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FCA to impose price cap on payday lenders

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The Financial Conduct Authority (FCA) has proposed restricting the amount borrowers using payday lenders can be charged in interest and fees, in a move which estimates suggest could cost providers £420m in revenues.

Proposals for a cap on payday lending mean that, from January 2015, charges and interest on new loans must not exceed 0.8% per day of the amount borrowed.

Additionally, fixed default fees cannot exceed £15 and the overall cost of a payday loan will never exceed 100% of the amount borrowed. The proposals include when loans are rolled over.

A survey of the existing market conducted by the regulator suggests that firms are currently generating revenues of between 1% and 2% per day from borrowers.

It said it expects a price cap will have “a significant impact for many borrowers on the charges they are incurring” and could see firms lose as much as £420m in revenue per year.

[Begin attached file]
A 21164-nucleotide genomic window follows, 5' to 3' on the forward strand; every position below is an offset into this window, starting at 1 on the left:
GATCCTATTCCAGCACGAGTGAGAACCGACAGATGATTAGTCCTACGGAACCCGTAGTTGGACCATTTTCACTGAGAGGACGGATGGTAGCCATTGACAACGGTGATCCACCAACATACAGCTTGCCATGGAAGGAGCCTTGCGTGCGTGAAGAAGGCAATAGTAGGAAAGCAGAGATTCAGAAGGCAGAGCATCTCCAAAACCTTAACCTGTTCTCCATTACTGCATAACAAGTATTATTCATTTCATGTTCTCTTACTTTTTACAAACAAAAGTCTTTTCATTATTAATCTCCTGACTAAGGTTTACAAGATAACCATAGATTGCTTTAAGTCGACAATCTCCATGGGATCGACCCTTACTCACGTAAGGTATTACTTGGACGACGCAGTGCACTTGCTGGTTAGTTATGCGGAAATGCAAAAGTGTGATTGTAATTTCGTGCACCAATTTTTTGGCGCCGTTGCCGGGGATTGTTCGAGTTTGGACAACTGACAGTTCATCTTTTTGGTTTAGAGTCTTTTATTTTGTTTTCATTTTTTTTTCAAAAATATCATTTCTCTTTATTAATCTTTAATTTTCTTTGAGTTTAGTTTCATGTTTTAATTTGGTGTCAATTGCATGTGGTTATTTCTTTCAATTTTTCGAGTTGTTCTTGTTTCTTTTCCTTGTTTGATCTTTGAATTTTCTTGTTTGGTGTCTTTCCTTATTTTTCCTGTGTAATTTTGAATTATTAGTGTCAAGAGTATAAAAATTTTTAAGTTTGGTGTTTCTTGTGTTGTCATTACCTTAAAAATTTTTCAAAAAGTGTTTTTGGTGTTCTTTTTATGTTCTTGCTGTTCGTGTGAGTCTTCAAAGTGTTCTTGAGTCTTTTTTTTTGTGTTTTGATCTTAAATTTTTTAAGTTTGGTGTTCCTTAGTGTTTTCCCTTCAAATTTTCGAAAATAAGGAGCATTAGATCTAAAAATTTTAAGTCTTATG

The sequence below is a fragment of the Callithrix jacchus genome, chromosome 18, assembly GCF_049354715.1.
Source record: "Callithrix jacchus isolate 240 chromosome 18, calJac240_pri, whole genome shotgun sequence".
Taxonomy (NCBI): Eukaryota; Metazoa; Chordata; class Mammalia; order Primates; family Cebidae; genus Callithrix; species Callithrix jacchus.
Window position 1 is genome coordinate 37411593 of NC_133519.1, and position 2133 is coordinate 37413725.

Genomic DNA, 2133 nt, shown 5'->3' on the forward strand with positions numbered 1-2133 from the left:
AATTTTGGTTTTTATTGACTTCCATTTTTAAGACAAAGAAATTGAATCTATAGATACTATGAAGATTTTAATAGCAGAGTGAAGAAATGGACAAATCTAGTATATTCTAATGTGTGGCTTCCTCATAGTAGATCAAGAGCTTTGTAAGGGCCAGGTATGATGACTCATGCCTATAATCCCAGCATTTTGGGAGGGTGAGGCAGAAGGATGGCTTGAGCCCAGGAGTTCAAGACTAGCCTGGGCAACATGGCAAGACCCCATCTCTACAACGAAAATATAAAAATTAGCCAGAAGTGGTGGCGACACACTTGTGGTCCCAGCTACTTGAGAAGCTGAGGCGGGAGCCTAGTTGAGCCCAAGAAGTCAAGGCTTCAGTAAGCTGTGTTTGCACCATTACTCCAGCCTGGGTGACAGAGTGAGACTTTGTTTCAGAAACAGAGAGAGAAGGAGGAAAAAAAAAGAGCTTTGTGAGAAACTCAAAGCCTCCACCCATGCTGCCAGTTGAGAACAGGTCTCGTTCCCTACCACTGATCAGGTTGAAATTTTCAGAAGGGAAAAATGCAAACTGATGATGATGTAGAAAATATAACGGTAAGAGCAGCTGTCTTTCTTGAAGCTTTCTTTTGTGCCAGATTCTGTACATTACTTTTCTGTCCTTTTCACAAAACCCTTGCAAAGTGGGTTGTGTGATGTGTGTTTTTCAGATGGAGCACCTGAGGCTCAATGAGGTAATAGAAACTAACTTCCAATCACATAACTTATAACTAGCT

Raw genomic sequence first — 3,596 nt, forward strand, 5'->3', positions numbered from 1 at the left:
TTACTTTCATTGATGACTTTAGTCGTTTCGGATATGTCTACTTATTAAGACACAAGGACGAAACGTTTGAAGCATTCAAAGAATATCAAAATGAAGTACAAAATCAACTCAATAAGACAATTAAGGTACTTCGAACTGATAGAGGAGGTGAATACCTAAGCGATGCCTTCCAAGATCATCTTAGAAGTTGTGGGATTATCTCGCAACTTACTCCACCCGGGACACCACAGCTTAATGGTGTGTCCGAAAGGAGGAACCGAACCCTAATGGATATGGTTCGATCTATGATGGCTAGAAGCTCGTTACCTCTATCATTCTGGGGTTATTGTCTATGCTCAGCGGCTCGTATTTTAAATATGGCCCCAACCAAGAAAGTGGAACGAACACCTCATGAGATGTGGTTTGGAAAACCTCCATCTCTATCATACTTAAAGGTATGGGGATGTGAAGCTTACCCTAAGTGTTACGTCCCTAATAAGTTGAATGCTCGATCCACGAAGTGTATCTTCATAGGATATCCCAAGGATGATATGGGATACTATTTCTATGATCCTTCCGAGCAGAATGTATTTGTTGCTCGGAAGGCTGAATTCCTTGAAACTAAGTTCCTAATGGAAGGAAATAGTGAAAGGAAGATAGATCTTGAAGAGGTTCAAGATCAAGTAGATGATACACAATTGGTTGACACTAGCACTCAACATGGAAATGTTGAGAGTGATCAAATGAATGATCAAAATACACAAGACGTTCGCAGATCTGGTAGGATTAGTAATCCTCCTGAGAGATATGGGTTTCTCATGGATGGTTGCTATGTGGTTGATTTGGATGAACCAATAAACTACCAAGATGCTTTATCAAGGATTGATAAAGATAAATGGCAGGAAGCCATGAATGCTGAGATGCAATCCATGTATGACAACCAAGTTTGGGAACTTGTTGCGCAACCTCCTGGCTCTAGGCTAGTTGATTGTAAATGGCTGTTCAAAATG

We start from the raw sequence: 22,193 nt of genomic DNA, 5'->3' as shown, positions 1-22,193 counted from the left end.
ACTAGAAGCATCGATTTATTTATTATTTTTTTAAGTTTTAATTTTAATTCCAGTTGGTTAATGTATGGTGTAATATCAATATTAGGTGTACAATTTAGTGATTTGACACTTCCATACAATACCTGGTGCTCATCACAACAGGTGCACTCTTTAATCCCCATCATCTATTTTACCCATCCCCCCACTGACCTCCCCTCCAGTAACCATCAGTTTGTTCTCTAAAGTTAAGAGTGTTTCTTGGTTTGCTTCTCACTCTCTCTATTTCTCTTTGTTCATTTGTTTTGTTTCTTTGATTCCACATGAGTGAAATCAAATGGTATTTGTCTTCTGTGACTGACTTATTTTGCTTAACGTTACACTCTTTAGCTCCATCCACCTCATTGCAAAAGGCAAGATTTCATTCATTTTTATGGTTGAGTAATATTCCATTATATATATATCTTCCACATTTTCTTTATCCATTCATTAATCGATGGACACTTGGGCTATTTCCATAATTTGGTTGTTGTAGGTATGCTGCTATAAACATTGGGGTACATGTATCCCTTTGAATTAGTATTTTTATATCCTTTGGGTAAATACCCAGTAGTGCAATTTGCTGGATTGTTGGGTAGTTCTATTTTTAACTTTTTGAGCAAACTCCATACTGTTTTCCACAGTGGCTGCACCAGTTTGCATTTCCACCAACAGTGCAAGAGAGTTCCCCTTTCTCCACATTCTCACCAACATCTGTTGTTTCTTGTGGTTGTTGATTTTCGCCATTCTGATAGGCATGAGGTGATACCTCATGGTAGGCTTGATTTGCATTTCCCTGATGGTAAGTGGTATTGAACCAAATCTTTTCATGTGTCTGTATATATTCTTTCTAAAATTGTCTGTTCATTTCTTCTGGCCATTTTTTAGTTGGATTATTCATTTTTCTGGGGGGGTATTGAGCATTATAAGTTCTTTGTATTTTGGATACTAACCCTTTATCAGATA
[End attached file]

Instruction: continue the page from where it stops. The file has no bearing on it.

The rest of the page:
The FCA’s estimates suggest consumers will save, on average, £193 per year, translating into aggregate annual savings of £250m.

FCA chief executive Martin Wheatley said: “For the many people that struggle to repay their payday loans every year this is a giant leap forward.

“There have been many strong and competing views to take into account, but I am confident we have found the right balance.

“Alongside our other new rules for payday firms – affordability tests and limits on rollovers and continuous payment authorities – the cap will help drive up standards in a sector that badly needs to improve how it treats its customers.”

From January next year, if you borrow £100 for 30 days and pay back on time, you will not pay more than £24 in fees and charges, Wheatley said. Someone taking the same loan for 14 days will pay no more than £11.20.

Meanwhile, for those who struggle with their repayments, the proposals ensure someone borrowing £100 will never pay back more than £200 in any circumstance.

The FCA’s key proposals:

Initial cost cap of 0.8% per day. For new loans, or loans rolled over, interest and fees must not exceed 0.8% of the amount borrowed. This lowers the costs for those borrowers paying a daily interest rate above the initial cost cap.

Fixed default fees capped at £15 – Protects borrowers struggling to repay. If borrowers cannot repay their loans on time, fees must not exceed £15. Interest on unpaid balances and default fees must not exceed 0.8% per day of the outstanding amount.

Total cost cap of 100% – Protects borrowers from escalating debts. Borrowers must never have to pay back more in fees and interest than the amount borrowed.

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